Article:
By Marvin Druger
The over-55 generation tends to travel a lot. Despite diverse destinations, incidents that happen are generalizable. This article describes details of yet another trip, in the hope that readers will recognize these commonalities and learn from them.
Victoria and I packed our bags once again and we were off to a week-long trip to Paris and Normandy. We had been on luxurious Viking River Cruises before, but this time we decided to brave it on our own. Through AAA, we booked three days at a hotel in Paris, then a train to Normandy and three nights in a hotel in Bayeux and the return trip to Syracuse.
The flight to Charles de Gaulle Airport in Paris was uneventful and we experienced the clever packaging of minimal, novel nutrition on the way to Paris. I had to ask Victoria to help me open some of the packets of food. Usually, we over-pack and take much more clothing than needed. This time, I only packed mostly underwear and socks. Victoria bought a small suitcase for herself to avoid the over-packing syndrome. I felt that I could survive the trip with very little clothing. Is someone going to notice that I was wearing the same shirt that I wore yesterday? I doubt it.
The flight over the Atlantic seemed endless. I sat by the window to watch the wing and make sure that it didn’t fall off in flight. I also worried about running out of fuel in the middle of the Atlantic. Just when I had to go to the bathroom, the “Fasten Seat Belt” sign lit up, as the plane started bumping around from turbulence. Individual TV in the plane helped make the time pass. I watched two violence-filled movies and kept switching to the channel that showed the flight status. Every time that I pushed the touch pad TV screen, the person in front of me uttered a complaint. “Could you be more gentle with pushing the screen buttons?”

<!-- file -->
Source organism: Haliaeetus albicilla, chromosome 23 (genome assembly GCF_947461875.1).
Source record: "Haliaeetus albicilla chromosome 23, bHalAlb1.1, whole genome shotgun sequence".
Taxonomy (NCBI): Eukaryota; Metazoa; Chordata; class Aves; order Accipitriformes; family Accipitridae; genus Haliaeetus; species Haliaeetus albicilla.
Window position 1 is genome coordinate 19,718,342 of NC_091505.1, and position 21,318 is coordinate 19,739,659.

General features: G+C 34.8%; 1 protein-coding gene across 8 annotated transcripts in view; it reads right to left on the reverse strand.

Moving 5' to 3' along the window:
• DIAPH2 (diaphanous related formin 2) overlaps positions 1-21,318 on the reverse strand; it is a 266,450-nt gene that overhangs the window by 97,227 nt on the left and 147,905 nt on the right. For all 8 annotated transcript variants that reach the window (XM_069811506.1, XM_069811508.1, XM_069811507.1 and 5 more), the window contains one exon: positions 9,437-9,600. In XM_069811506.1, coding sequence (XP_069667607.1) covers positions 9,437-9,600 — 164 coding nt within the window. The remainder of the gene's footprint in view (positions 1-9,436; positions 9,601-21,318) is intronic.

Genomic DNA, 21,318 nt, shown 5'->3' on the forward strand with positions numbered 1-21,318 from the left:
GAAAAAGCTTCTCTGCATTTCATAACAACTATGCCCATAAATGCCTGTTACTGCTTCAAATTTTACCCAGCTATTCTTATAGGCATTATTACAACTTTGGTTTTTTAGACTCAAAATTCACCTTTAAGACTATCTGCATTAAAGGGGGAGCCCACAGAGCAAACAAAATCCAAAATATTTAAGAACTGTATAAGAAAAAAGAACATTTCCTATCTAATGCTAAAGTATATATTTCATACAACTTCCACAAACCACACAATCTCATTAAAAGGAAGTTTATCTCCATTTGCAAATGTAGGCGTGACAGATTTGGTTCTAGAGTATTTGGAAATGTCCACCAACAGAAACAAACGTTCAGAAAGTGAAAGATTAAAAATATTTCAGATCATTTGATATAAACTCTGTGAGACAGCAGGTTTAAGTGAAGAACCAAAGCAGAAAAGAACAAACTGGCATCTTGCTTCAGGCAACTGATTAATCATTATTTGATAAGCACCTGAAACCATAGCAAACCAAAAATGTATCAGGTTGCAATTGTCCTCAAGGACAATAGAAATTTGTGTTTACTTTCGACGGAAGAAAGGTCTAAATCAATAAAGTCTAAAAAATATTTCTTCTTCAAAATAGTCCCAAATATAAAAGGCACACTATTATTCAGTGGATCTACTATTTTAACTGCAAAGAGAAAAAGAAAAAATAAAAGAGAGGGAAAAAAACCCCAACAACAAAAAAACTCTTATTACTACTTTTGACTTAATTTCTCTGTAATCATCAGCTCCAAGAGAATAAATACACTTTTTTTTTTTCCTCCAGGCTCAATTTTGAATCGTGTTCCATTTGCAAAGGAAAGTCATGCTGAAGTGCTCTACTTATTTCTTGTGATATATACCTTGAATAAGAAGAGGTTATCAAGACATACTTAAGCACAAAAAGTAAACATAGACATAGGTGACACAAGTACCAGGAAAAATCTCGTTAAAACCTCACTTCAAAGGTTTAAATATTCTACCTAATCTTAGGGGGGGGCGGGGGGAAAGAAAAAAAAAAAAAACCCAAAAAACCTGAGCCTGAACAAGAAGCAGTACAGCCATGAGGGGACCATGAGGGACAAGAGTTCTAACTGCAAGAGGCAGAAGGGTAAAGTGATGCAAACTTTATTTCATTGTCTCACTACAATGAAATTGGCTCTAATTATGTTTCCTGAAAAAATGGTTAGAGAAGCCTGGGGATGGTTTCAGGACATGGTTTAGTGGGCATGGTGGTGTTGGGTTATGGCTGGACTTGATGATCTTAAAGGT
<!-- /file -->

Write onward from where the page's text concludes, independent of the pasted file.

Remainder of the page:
In Paris, we stayed at a lovely hotel that was near the metro and the Eiffel tower. We had a tour of the Palace of Versailles scheduled for 1:20 p.m. the second day after our arrival. We slept late in the morning and, suddenly, there was a knock at our door. The hotel concierge exclaimed, “The tour van is here for the Versailles tour.” I sleepily said, “But the tour isn’t until 1:20 p.m.” The concierge replied, “It is 1:20 p.m.” The tour guide wouldn’t wait for us, so we missed the tour to the Palace of Versailles. This wasn’t a tragedy since my feeling is that if you’ve seen one palace, you’ve seen them all.
Instead of the tour, we walked to the Eiffel tower. This structure was built as the entranceway to the 1889 World’s Fair. Everywhere near the tower, young men were selling small models of the Eiffel Tower, some with blinking lights. I bargained for one and had a small Eiffel keychain added to the deal. As any traveler knows, it’s routine to bargain overseas for most items. Bargaining is expected, and can be fun.
There are countless art treasures in Paris, and we only had a glimpse of some of them. We wisely bought tickets to the Louvre museum online in advance. This avoided waiting on long lines. At the Louvre, we saw such masterpieces as the Mona Lisa, the armless statue of Venus De Milo (Aphrodite), the famous statue Winged Victory, and many other priceless works of art.